Understanding the Risk Factors for Developing Anxiety Disorders

Understanding Factors

Anxiety disorders are one of the most common mental illnesses in the United States, affecting more than 18 million adults each year. While anxiety is a normal emotion, when it becomes overwhelming and unmanageable it can lead to an anxiety disorder. Knowing the risk factors associated with the development of an anxiety disorder can help those at risk better prepare themselves and those around them.

Genetic Factors

One of the most important risk factors in the development of an anxiety disorder is genetics. Studies have shown that those with first-degree family members suffering from an anxiety disorder are much more likely to develop a condition themselves. The genes associated with anxiety tend to be passed down through attachment and parental styles, but the specific genetic markers associated with anxiety have yet to be determined.

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Personality Type

Those who are considered to have pre-existing behavioral or personality disorders prior to development of an anxiety disorder may have an increased risk of developing one. People who are categorically labeled as “perfectionists,” “sensitive,” or “worriers” have an increased risk of developing an anxiety disorder due to their predisposition to catastrophizing situations and their general sense of unease.

Environmental Factors

The physical environment of a person with an anxiety disorder may also play a role in the onset of their disorder. Those living in highly stressful or overly-stimulating environments tend to be more prone to developing an anxiety disorder. Examples of such environments can include traumatic events, parental strife, poverty, neglect or abuse.

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Substance Abuse

Substance abuse is also a major risk factor for developing an anxiety disorder. Abusing drugs or alcohol is known to decrease neurotransmitter levels in the brain, which can lead to various psychological disorders, including an anxiety disorder and depression. People who are recovering from substance abuse are at an increased risk of developing an anxiety disorder as they attempt to manage the physical and psychological challenges of recovery.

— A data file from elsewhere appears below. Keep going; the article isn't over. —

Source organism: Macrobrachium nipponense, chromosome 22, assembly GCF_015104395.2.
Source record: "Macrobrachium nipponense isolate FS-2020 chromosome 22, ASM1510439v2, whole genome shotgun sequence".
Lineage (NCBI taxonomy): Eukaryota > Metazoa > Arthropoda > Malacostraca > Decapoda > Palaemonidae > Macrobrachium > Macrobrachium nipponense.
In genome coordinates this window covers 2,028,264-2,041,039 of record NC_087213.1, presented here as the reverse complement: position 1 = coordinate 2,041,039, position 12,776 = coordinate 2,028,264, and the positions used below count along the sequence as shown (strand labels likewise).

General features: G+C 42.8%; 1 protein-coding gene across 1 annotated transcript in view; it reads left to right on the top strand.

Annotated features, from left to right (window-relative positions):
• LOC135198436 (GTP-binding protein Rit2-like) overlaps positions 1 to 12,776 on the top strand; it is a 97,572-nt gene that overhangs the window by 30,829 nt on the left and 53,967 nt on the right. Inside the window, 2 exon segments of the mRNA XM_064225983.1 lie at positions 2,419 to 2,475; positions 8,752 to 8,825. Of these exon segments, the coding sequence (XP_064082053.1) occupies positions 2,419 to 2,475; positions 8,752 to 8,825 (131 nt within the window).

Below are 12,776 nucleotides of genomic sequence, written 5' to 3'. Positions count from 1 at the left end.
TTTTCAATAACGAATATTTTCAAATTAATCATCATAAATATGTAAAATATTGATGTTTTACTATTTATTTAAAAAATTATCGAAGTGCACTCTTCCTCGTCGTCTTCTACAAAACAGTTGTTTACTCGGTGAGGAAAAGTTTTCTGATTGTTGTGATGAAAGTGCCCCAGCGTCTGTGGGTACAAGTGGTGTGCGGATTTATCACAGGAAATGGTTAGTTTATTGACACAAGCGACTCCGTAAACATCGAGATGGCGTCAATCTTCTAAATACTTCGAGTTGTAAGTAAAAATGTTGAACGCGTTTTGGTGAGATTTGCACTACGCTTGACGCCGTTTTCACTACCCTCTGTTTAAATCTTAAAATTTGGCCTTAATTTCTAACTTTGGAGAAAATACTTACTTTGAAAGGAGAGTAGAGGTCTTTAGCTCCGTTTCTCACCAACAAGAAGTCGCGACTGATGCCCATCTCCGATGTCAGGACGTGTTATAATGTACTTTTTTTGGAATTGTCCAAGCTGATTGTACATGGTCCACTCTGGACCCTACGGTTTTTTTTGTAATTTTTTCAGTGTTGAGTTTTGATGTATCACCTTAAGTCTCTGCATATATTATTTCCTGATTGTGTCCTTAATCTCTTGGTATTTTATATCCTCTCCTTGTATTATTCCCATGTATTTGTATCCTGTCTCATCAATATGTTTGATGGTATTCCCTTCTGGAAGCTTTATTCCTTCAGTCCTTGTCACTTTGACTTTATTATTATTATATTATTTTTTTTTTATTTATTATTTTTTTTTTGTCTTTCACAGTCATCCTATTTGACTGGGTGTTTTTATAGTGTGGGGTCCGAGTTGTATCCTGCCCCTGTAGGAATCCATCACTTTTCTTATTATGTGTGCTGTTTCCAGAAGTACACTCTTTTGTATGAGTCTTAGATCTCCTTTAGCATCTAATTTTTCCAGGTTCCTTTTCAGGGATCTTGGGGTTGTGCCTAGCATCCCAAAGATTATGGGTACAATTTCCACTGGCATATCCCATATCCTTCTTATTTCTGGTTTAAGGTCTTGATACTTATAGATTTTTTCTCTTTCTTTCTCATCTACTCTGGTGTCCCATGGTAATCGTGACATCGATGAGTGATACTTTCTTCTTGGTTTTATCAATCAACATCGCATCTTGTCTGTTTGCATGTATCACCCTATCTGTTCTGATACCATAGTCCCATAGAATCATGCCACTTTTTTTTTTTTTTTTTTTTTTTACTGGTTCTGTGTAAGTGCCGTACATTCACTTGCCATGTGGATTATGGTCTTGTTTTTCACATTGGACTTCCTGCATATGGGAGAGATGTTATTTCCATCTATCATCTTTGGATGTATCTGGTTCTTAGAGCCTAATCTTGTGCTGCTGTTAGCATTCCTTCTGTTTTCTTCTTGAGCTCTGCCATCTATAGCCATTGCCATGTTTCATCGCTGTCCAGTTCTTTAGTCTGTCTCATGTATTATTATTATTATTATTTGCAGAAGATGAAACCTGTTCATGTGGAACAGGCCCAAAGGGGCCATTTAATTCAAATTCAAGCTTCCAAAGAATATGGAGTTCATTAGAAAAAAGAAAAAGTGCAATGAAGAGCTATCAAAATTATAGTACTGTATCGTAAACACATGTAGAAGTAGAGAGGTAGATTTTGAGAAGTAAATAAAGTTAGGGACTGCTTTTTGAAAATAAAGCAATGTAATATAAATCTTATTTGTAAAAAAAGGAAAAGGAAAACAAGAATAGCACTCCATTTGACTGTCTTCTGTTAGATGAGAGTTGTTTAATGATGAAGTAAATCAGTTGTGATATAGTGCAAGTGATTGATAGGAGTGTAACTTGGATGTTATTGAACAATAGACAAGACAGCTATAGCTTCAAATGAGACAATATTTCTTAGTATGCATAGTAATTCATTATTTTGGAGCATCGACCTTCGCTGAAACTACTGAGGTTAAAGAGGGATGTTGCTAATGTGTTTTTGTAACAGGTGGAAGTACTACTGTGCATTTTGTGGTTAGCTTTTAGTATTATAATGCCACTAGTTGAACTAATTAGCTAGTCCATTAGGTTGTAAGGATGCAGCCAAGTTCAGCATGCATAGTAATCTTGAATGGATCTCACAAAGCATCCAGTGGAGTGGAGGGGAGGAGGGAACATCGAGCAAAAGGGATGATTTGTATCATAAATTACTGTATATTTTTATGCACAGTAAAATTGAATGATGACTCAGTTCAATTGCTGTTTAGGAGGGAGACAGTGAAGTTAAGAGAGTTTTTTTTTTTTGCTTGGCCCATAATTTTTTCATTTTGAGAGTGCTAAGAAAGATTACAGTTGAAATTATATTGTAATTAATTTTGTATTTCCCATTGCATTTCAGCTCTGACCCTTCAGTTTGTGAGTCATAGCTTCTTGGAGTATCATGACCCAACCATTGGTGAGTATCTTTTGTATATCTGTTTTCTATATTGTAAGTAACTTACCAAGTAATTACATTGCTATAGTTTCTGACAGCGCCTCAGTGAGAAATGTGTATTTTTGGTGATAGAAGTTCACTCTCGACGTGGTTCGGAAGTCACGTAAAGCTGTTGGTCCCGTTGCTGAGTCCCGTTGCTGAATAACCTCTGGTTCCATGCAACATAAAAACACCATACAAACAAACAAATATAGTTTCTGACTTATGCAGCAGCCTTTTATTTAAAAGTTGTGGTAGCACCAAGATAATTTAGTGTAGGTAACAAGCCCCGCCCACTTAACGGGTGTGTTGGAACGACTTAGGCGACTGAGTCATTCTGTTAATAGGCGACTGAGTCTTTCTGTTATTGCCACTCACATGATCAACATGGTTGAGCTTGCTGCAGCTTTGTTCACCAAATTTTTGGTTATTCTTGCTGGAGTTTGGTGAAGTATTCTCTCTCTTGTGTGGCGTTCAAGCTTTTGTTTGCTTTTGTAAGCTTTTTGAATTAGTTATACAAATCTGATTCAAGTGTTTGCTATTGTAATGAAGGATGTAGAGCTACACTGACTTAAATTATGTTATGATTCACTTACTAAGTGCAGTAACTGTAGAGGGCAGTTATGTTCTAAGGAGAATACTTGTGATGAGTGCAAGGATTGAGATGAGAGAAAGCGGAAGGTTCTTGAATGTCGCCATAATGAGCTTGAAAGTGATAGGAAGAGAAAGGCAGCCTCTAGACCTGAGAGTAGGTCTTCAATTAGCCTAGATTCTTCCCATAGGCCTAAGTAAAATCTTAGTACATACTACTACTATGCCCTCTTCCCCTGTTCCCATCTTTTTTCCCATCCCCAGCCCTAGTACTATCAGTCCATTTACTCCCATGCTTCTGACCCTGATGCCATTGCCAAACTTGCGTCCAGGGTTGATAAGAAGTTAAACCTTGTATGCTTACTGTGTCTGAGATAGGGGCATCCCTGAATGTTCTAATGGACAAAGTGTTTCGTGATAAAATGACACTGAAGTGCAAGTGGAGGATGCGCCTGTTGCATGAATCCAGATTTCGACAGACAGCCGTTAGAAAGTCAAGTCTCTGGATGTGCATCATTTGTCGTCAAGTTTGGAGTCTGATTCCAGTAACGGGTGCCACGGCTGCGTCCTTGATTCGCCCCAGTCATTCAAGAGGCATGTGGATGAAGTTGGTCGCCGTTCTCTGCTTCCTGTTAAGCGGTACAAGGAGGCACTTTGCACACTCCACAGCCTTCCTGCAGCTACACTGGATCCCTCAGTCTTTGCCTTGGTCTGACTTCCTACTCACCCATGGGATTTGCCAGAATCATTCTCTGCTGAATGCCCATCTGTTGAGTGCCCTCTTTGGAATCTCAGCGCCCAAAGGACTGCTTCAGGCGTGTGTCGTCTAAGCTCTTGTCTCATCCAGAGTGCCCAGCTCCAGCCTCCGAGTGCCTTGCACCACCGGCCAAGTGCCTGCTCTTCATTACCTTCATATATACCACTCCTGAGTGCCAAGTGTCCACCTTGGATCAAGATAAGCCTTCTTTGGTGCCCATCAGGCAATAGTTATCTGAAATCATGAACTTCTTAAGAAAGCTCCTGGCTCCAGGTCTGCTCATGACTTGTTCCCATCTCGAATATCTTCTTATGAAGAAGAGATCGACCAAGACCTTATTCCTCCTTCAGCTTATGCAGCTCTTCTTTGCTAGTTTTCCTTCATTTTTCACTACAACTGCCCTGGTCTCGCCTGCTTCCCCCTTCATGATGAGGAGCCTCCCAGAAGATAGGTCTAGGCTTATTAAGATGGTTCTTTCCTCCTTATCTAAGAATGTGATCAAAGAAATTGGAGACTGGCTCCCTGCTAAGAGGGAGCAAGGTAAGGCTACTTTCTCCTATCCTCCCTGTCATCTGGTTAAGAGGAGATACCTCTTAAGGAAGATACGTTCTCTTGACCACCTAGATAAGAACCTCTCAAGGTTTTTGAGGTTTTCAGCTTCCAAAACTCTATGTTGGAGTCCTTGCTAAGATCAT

Understanding the Benefits of Early Diagnosis and Treatment

Early diagnosis and treatment are key components in reducing the severity of an anxiety disorder and mitigating its potential health effects. By educating yourself and those around you about the symptoms of anxiety disorder and its associated risk factors, you can help ensure that those at risk are able to seek appropriate help and prevent the disorder from becoming unmanageable.

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Talking to a mental health professional can help you or a loved one receive the help and treatment they need to begin the process of managing and—in some cases—recovering from an anxiety disorder. Therapy and antidepressants may also be recommended for those struggling with an anxiety disorder in order to reduce anxiety symptoms and help them to better manage their condition.


Understanding the Risk Factors for Developing Anxiety Disorders can significantly benefit those living with or at risk for the condition. Early Diagnosis and Treatment of anxiety disorders are essential for managing the mental and physical health of those affected. Genetics, personality type, environmental factors, and substance abuse are all potential Risk Factors for an anxiety disorder. Therapy and Antidepressants are often recommended to those struggling with an anxiety disorder.